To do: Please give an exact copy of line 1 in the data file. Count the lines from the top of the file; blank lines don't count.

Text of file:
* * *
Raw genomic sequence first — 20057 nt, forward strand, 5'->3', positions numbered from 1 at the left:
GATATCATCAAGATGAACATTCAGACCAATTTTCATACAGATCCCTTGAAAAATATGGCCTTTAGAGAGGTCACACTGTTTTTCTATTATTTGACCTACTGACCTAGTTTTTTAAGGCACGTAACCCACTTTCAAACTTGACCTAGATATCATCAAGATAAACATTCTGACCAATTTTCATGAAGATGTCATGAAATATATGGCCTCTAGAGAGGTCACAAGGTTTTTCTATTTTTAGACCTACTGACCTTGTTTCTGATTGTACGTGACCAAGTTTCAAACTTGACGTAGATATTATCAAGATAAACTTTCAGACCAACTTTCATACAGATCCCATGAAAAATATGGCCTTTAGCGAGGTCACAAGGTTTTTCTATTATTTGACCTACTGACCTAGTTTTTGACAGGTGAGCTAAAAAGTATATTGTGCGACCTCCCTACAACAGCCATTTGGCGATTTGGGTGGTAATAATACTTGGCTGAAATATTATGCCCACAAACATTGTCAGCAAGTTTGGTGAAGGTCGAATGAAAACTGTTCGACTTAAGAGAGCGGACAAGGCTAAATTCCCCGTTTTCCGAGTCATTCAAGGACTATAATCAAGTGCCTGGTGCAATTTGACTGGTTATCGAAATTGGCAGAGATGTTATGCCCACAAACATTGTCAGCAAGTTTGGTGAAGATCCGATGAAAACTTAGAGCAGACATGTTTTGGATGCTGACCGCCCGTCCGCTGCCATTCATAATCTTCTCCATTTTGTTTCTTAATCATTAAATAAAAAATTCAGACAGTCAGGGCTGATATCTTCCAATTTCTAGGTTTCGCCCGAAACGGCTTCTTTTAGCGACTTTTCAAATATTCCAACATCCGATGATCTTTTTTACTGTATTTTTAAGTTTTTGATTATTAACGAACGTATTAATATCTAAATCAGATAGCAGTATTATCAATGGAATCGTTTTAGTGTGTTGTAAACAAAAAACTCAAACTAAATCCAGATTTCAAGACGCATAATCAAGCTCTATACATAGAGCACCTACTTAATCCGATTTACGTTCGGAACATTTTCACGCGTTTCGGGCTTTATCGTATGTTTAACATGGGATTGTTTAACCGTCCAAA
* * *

Raw genomic sequence first — 20057 nt, forward strand, 5'->3', positions numbered from 1 at the left: